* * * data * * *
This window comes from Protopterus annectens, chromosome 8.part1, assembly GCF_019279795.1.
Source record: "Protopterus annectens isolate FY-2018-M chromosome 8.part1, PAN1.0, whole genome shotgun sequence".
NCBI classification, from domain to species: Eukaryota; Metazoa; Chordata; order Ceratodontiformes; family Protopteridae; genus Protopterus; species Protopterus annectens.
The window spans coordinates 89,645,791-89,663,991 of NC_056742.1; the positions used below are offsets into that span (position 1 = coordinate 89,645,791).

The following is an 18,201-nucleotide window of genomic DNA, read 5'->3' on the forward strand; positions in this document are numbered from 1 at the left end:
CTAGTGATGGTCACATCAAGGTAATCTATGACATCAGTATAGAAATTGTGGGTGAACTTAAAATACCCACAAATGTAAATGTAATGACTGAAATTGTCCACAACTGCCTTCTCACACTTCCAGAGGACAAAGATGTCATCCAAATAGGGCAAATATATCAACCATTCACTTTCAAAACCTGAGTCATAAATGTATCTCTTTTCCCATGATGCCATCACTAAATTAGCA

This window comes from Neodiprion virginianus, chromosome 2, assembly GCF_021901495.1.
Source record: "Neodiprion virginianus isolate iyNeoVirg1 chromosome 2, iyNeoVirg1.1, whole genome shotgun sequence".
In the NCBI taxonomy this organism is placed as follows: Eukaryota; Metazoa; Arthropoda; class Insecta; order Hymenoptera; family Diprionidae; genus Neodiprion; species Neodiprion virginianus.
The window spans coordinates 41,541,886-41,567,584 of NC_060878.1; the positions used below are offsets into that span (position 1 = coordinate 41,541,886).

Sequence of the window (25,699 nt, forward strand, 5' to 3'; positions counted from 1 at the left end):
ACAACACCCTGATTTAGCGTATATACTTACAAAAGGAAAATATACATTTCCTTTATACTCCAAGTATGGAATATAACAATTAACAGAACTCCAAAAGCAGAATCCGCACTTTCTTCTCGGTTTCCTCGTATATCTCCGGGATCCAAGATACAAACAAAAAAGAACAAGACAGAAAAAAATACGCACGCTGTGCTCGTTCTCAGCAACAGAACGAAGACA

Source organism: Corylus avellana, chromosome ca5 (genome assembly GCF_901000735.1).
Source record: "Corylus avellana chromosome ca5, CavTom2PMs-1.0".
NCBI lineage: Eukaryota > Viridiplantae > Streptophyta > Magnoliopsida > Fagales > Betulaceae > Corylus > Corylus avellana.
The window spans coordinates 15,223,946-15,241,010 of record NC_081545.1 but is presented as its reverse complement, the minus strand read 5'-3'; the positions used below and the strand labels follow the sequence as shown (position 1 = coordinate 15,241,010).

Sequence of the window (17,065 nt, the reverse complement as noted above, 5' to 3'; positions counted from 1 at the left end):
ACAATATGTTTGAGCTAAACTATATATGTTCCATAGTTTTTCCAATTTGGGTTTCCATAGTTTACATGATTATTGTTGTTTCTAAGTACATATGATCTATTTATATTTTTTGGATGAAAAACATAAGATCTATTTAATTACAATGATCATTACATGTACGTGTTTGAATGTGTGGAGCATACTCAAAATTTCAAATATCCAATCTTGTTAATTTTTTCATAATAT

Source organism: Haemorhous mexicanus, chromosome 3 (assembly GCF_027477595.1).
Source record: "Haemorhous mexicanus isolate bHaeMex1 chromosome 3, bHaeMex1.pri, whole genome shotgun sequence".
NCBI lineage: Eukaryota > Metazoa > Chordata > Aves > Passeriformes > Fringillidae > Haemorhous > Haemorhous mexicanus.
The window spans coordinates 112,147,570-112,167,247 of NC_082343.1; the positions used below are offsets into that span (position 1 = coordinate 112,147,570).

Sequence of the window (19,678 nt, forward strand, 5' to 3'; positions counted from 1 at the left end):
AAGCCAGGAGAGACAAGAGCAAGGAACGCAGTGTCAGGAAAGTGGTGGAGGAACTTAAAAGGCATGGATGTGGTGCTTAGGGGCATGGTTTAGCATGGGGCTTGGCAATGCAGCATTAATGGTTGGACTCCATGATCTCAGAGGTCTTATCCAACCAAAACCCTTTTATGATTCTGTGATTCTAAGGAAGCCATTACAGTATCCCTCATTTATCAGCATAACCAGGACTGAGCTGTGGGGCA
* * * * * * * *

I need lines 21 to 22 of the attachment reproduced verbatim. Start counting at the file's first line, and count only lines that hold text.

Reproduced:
NCBI lineage: Eukaryota > Metazoa > Chordata > Aves > Passeriformes > Fringillidae > Haemorhous > Haemorhous mexicanus.
The window spans coordinates 112,147,570-112,167,247 of NC_082343.1; the positions used below are offsets into that span (position 1 = coordinate 112,147,570).